The Harder They Fall

Remember back in April, how the white flowers of our Serviceberries (Amelanchier x grandiflora ‘Autumn Brilliance”) mingled with pink flowers of the neighbors’ Crabapple?

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Looks pretty nice, doesn’t it?

DSC_0774Well, that won’t be happening again any time soon. After two days of wind and rain, the Crabapple just keeled over. It had been in decline for a few years, so it wasn’t a complete shock.

DSC_0776It just broke open at the base, which seemed unusual to me. Looked like it had been rotting on the inside for some time.

DSC_0785I’ll miss the old pink Crabapple, but I doubt our Serviceberries will. Right now they’re probably thinking: “Finally! We can breathe!” The Crab did crowd them, and also blocked the morning sun. Wouldn’t be surprised if the Serviceberries put on a good deal of growth this year.

The neighbors told me they were thinking of replacing the Crab with a weeping cherry. This is not a tree I would have picked. For one thing, it wants more sun than it will get in this spot. Plus, it’s a sterile trees whose only purpose in life is to be pretty.

However, I bit my tongue. I don’t like preachy people, so I don’t like to be preachy myself.

DSC_0780
Just the tip of a large Siberian Elm branch that fell onto the Wild Currant patch in our back garden.

.In other news involving tottering hunks of wood, a large branch of the Siberian Elm in our back garden fell to earth over the weekend. It had broken off near the top months ago. Since then, I’ve watched its slow progress downward. Every couple of weeks it would fall a few feet and get snagged by another branch, as if it were taking a very leisurely scenic route home.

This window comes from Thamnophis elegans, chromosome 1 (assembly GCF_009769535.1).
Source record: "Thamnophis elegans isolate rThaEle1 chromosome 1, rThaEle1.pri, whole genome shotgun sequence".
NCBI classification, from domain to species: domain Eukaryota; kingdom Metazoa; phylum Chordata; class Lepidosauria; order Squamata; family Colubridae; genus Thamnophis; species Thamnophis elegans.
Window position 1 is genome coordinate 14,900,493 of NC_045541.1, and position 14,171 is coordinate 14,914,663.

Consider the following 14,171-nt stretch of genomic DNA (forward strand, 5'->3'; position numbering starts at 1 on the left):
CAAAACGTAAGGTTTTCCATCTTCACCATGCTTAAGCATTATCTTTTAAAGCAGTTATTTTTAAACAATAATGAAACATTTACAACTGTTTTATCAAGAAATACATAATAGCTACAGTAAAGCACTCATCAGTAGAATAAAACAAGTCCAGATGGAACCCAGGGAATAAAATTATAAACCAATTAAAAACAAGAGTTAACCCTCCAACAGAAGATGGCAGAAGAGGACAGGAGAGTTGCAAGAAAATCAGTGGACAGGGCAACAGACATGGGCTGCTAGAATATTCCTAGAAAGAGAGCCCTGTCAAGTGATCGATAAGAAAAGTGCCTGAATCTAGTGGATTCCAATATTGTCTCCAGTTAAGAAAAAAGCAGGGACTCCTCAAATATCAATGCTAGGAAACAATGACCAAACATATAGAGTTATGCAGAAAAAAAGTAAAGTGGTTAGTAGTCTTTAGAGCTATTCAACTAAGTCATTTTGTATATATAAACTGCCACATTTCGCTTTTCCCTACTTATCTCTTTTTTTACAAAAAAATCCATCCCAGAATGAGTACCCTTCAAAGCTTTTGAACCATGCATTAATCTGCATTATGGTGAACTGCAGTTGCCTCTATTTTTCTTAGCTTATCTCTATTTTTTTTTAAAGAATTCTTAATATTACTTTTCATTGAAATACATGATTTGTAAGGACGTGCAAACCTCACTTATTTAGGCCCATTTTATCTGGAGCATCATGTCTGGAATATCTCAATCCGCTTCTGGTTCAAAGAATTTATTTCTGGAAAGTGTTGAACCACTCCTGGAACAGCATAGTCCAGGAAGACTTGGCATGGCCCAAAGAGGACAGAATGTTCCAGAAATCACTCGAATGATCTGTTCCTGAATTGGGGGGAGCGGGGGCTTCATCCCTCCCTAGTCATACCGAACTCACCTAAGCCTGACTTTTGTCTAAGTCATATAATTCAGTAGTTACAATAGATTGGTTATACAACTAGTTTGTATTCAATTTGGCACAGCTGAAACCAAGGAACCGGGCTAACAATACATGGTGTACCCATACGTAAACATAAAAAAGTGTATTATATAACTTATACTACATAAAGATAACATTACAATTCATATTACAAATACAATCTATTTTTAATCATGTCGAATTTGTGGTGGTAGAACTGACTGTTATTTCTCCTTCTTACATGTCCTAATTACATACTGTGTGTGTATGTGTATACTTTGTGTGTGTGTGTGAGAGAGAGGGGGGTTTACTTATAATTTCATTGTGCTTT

It could have fallen in such a way as to cause substantial damage to: 1) our Peonies; 2) the power lines to the house; 3) the bird feeding pole; or 4) the head of a person, such as myself, sitting and daydreaming on the patio below.

It did none of these things, for which I am grateful. Instead, it landed on the Wild Currant (Ribes americanum). You can’t really damage Wild Currant by dropping branches on it.

I think I’ll just leave the branch where it is. I have a laissez faire attitude toward falling pieces of tree. Small sticks and twigs I usually leave on the lawn. (I know people who go around picking up all the twigs on their grass, which strikes me as bizarre.) Larger stuff gets thrown into the wilder beds and borders, sometimes after a bit of dismembering.

Any large hunks of wood falling onto your garden lately?

31 Comments on “The Harder They Fall

  1. Man, I am so sad about the crab apple. It was so pretty! I’ve been wanting one for myself, but didn’t take the plunge. I also keep some of my bigger branches around and reuse them in various ways… I’m about to have a large-ish dead pecan branch removed because I’m also worried it will fall on someone’s head, I plan to use it as edging. So glad no one or thing of importance was hurt by your branch..

  2. it’s always interesting to see what comes of a transition time after one big plant falls. I recall watching those changes back in the woods of my childhood.

  3. Sad when a tree falls over. I know the feeling. But I have to admit cheering when the weed trees growing in my neighbor’s yard keel over. When I moved here 45 years ago there was a list of trees folks were not allowed to plant. As the township grew, enforcement became an issue so they dropped the restrictions. I can see a distant future where everything has been overgrown by buckthorn, willow, cottonwood, russian olive, box elder…. all the trees they tried to keep out, among others.

    • I know what you mean about the weed seeds. One of the first things I did when we moved in was take out all the buckthorn on our property.